NASA’s InSight Mars mission
Mars has captivated the human imagination for hundreds of years. NASA’s InSight mission is currently giving the planet “its first thorough check-up since it formed 4.5 billion years ago”.
What is InSight?
NASA’s InSight mission took off from California in May 2018, and landed on Mars on 26 November. Specifically, it landed in a region called Elysium Planitia. This is a large, flat space near the equator of Mars, with few big rocks and no mountains in sight. The mission’s chief scientist, Bruce Banerdt, described it as: “the biggest parking lot on Mars”.
What is it looking for?
Before InSight, there were already eight spacecrafts either orbiting or roaming around Mars. They are studying the planet’s surface and atmosphere, searching for signs of life, taking incredible photographs and analysing the geology.
InSight planned to go deeper. It is trying to build a clearer picture of what Mars is like underneath the surface. How deep are the crust, mantle and core? How hot is it down there? Where do its marsquakes come from? (Marsquakes are like earthquakes — only on Mars.)
How is it doing all of that?
Three ways. Firstly, there is a seismometer that measures the quakes, as well as looks out for any landslides, meteorite strikes, dust storms or other exciting activity. It is so sensitive that it can detect vibrations smaller than an atom.
Secondly, there is a heat flow probe (nicknamed “the mole”) to burrow beneath the surface in order to take the planet’s temperature.
Thirdly, a radio experiment is tracking the planet’s rotation and trying to understand its interior.
Is it going well?
Not exactly. That “mole” burrowing into the surface? It has become stuck in some difficult Martian soil. NASA had hoped it would be several feet below the ground by now — but, instead, it has made it just 12 inches. Now, scientists are trying to find a way to get it unstuck again. On Earth, this would be simple. Three hundred million miles away on Mars, it is much more difficult.
Other aspects of the mission are going well though. In April 2019, it detected a marsquake for the first time.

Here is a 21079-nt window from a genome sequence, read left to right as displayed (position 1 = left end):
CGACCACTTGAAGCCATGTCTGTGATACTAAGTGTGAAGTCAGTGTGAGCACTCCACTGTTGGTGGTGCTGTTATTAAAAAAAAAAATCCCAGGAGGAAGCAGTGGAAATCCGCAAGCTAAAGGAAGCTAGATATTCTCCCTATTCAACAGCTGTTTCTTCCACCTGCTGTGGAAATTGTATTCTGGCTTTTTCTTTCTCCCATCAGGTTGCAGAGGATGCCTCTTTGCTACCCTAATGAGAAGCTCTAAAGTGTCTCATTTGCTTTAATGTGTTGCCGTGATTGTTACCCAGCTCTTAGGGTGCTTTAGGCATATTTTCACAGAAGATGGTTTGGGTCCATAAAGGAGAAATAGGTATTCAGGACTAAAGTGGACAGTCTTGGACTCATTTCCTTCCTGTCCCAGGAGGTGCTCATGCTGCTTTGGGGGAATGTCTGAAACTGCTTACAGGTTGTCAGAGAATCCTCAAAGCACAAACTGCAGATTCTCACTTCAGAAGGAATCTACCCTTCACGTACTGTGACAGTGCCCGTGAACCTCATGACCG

Why does any of this matter?
Unlike Earth, Mars has not changed much since the two planets formed around 4.5 billion years ago. According to Banerdt, that means there are still “fingerprints” of its early evolution in its interior. How did the planet form? How did it become what it is today? Answering these questions about Mars will offer insights into how all rocky planets formed, including Earth.
And… will it find life?
NASA is not specifically looking for life this time — there are other probes and landers doing that job right now. However, what it learns about Mars could be useful in the search for Earth-like exoplanets in other solar systems. Finding as many of these as possible will certainly help with humanity’s quest to find some friends elsewhere in the universe.
When can we move up there?
Not for a while yet. However, studying Mars’s crust and the effects of its marsquakes will help NASA understand if the planet is at all habitable. The space agency is currently planning to send humans to Mars in 2033.
However, NASA has competition. Elon Musk is planning to send people to Mars on his largest rocket by 2024. He plans to build “a thriving city” and, eventually, an entire colony there.
Russia and China are both planning to send people there after 2040.
Is that a good idea?
Living on Mars would be tough, especially at first — there is no water to help grow food; the average temperature is -55°C, and you might die of radiation exposure.
That doesn’t put everyone off though. As Musk put it, “I think if you’re going to choose a place to die, then Mars is probably, you know, not a bad choice.”
- Would you like to live on Mars?
- Research one of the other missions currently studying Mars. Then, create your own diagram (similar to the one at the top of this article), explaining how it works. There are links to help you under Become An Expert.
- This is short for “Interior Exploration using Seismic Investigations, Geodesy and Heat Transport”.
- The planet’s hard, rocky surface. Earth’s crust ranges between three to 43 miles deep.
- The planet’s middle layer. Unlike Earth, it is believed to be mostly solid, which is why there have been no volcanic eruptions for millions of years.
- The planet’s dense inner layer, thought to be made of iron, nickel and sulphur. Unlike Earth’s core, scientists do not think it moves, as the planet does not have a magnetic field.
- These could come from meteorite strikes or tectonic activity, which refers to the movement of tectonic plates.
- Meteorite strikes
- Mars has a thin atmosphere, which is why it has so many meteor strikes. On Earth, meteors often burn up in the atmosphere, creating shooting stars.
- Elon Musk
- Founder of the private space company SpaceX.